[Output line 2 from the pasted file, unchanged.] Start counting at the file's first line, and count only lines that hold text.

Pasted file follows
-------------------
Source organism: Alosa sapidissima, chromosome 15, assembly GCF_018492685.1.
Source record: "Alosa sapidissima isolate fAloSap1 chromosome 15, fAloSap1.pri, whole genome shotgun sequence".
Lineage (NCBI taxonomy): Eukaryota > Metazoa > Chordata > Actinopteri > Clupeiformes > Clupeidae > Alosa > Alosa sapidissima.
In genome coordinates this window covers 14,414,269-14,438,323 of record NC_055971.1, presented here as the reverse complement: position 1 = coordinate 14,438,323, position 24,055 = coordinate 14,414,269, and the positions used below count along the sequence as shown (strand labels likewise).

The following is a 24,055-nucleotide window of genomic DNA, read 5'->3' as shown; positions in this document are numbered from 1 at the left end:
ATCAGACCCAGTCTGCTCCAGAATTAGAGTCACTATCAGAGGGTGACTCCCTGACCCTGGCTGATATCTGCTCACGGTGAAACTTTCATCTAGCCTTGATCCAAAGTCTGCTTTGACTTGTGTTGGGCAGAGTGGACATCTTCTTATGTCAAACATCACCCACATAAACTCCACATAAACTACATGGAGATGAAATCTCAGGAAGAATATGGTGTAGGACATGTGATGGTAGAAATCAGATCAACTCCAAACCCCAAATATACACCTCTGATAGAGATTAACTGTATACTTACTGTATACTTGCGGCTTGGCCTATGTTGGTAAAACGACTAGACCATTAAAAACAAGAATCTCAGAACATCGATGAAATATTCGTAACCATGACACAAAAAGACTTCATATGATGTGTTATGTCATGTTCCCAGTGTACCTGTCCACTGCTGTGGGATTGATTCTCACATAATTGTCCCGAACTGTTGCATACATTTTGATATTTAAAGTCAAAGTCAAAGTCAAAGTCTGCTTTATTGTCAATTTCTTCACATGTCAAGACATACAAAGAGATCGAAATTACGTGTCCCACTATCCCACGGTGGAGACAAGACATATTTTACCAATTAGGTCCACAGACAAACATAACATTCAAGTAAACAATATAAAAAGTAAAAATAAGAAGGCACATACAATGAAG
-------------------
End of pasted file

Source record: "Alosa sapidissima isolate fAloSap1 chromosome 15, fAloSap1.pri, whole genome shotgun sequence".